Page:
Political Fighting Ruining Pakistan’s Economy


A new report from Moody’s Investor Service identifies political fighting and attempts to destabilize the democratic government as the key causes of Pakistan’s economic problems. Moody’s released an updated sovereign rating for Pakistan of B3 which is “quite low” in large part because of political uncertainty. The best solution according to the international economic firm is for opposition parties to allow the democratic government to do its job.

KARACHI: Political wrangling in Pakistan is hampering the government’s ability to focus on economic issues but poses no immediate risk to its sovereign ratings, Moody’s Investors Service said on Wednesday.

Moody’s has a B3 sovereign rating for Pakistan with a stable outlook.

“The government is constrained in its focus on long-term economic issues,” Aninda Mitra, Moody’s sovereign analyst for Pakistan, told Reuters in a telephone interview from Singapore.

“Its political position and legitimacy is constantly being questioned by various quarters, including state institutions as well as opposition political parties, and there is a somewhat tense relationship with the armed forces as well,” said Mitra.

“So all this exhausts the government’s political management capabilities, and limits the government’s focus on major economic issues.”

The government of President Asif Ali Zardari is under pressure from a hostile judiciary, sections of the media and the opposition led by former prime minister Nawaz Sharif.

On Wednesday, a lawyer for the top anti-corruption agency told the Supreme Court that Pakistan was asking Switzerland to reopen corruption cases against Zardari.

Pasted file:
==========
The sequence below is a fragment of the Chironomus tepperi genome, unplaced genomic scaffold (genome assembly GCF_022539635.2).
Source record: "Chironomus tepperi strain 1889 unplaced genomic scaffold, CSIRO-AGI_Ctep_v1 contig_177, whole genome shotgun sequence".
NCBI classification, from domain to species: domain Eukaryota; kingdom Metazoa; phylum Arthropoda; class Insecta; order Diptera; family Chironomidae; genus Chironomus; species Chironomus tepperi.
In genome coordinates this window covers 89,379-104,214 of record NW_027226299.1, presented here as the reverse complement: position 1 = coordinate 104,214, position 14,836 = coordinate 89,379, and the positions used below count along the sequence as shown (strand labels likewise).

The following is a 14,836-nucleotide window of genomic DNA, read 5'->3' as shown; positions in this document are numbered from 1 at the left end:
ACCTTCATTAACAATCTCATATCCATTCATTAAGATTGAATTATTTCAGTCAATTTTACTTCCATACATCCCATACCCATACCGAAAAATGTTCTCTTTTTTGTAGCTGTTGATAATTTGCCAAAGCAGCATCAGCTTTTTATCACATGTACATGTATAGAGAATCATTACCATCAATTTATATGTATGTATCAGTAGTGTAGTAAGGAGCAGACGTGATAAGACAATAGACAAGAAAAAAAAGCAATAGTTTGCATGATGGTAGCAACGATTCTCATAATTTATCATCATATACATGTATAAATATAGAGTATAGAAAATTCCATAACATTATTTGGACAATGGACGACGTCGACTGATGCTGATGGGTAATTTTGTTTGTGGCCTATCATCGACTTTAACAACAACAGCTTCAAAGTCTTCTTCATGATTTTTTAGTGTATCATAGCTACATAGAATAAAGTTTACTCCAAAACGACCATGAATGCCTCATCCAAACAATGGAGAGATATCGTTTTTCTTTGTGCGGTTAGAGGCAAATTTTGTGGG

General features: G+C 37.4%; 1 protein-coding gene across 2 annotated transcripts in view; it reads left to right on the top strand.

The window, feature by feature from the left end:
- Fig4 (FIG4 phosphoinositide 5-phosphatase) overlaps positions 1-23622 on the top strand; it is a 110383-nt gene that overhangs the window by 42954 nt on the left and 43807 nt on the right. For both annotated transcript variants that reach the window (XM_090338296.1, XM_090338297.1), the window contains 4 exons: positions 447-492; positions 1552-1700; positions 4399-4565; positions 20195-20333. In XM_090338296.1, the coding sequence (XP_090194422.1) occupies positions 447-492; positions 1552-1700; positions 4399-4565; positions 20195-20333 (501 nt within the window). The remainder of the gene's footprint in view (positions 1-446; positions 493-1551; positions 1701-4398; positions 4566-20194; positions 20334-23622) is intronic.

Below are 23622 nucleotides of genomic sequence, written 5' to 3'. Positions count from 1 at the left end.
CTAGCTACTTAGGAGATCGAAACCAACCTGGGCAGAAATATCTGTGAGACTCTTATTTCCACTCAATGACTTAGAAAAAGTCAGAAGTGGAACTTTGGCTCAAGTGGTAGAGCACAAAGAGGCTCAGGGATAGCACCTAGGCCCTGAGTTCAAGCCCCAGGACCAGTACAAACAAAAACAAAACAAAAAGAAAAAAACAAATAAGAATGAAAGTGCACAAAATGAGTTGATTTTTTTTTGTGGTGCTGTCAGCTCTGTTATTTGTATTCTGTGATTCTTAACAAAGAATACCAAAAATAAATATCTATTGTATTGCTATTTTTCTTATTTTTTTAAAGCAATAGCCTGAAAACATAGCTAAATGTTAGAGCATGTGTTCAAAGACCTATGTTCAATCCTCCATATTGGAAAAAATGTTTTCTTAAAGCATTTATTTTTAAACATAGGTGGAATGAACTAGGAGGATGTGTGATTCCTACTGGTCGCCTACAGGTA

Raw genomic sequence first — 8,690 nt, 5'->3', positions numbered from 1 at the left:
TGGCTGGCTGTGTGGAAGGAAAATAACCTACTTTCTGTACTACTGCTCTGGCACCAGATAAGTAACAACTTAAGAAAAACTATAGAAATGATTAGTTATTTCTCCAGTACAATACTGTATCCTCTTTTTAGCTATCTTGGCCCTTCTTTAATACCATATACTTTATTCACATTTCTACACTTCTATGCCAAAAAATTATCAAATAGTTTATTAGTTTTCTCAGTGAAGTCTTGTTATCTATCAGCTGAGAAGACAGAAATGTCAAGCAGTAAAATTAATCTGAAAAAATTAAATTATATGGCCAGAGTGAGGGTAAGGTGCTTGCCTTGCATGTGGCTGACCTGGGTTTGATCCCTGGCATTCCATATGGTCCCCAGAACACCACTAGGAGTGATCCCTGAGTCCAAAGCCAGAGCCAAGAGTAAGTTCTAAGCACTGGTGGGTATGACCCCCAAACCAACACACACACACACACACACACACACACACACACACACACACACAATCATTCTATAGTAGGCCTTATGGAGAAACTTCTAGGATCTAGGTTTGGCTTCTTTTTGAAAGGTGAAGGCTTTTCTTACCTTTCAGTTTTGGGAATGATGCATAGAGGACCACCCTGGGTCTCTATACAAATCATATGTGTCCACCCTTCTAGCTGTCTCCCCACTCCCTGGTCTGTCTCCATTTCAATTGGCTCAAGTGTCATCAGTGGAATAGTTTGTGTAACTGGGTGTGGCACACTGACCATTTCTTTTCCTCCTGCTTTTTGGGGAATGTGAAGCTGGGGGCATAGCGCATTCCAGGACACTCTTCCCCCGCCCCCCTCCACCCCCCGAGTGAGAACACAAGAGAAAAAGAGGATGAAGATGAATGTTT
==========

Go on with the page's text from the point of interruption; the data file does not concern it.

A top government official was detained on Tuesday on the orders of the Supreme Court, the first official to face legal action over revived corruption charges after a 2007 amnesty was thrown out in December.

The detention of Ahmed Riaz Sheikh, director general of the country’s top police investigation agency could intensify a destabilising face-off between the judiciary and the government.

“What we would like to see from sovereign credit standpoint is predictability on the political front which provides space to the government to address these economic issues,” said Mitra.

“But the absence of this is already incorporated into the current sovereign rating for Pakistan, so recent developments do not necessarily have a ratings impact as such.”


Mitra also said that Pakistan’s weak fiscal situation was not a “significant surprise” and was a result of a slow economic recovery, particularly in the large-scale manufacturing sector.

The central bank raised on Monday its fiscal deficit forecast for the 2009/10 (July-June) fiscal year to between 5.0 per cent and 5.5 per cent of gross domestic product (GDP).

The central bank maintained its GDP growth forecast for this fiscal year at between 2.5 per cent and 3.5 per cent.

Pakistan clinched an emergency loan package of $7.6 billion with the International Monetary Fund in November 2008 to avert a balance of payments crisis and the Fund is likely to approve disbursement of the delayed fifth tranche next month.

Mitra also singled out governance issues as a problem, such as accumulated debt by power utilities to Pakistan State Oil which, in turn, has trouble financing oil imports and paying refiners.

“So, it is a sort of a setback, but these are currently encapsulated in the sovereign rating, which at B3 is already quite low,” he said.

There was no likelihood of a ratings downgrade soon, he said.

“In fact, if there are some improvements in these binding constraints, one could actually start thinking about improvements in the sovereign credit rating at some point,” he said.

“But for this to happen, there needs to be a sustained focus on long-term economic issues.”

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